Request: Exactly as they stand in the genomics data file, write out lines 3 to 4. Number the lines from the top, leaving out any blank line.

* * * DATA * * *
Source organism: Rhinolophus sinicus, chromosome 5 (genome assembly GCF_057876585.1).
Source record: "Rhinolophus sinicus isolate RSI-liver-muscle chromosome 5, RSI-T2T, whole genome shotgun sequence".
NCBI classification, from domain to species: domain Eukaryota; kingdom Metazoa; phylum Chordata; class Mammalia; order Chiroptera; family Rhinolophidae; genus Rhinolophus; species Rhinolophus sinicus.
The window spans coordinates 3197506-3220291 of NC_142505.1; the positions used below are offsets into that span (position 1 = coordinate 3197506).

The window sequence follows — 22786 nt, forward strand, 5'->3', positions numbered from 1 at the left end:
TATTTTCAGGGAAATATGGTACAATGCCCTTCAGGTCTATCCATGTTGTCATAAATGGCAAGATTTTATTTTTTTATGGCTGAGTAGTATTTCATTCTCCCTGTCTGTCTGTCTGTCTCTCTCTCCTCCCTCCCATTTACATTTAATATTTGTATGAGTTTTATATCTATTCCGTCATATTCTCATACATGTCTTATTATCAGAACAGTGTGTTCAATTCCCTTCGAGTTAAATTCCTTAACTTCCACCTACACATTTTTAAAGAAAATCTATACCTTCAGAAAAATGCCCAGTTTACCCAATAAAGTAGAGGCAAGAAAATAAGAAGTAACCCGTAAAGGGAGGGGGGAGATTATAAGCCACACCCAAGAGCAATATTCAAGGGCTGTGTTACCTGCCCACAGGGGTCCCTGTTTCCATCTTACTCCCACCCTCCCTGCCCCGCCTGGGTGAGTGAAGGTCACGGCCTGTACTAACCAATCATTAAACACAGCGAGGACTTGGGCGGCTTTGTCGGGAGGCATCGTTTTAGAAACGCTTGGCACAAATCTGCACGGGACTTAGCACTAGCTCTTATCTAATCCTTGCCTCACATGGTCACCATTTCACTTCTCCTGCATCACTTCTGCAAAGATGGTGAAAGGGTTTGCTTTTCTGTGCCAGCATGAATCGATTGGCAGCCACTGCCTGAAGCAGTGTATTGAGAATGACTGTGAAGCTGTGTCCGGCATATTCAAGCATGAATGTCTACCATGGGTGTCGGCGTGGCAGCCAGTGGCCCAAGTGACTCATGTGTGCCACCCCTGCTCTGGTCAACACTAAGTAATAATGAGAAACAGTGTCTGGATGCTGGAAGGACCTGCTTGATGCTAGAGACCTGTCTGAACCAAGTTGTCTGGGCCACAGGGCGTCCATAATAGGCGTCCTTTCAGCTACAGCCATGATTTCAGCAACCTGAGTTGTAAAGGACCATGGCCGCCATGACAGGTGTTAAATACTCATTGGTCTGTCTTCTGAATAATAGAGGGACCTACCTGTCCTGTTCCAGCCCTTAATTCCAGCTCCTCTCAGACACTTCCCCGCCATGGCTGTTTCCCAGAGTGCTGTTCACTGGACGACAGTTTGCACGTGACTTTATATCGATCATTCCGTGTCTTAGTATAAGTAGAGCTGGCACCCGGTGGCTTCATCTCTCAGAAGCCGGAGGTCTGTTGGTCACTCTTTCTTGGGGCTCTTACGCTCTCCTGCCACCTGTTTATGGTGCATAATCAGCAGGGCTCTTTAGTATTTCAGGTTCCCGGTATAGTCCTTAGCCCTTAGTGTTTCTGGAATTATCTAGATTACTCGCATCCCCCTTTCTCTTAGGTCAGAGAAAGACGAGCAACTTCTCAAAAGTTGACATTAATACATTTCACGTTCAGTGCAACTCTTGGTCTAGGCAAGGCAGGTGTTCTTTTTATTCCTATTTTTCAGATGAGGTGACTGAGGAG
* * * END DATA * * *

NCBI classification, from domain to species: domain Eukaryota; kingdom Metazoa; phylum Chordata; class Mammalia; order Chiroptera; family Rhinolophidae; genus Rhinolophus; species Rhinolophus sinicus.
The window spans coordinates 3197506-3220291 of NC_142505.1; the positions used below are offsets into that span (position 1 = coordinate 3197506).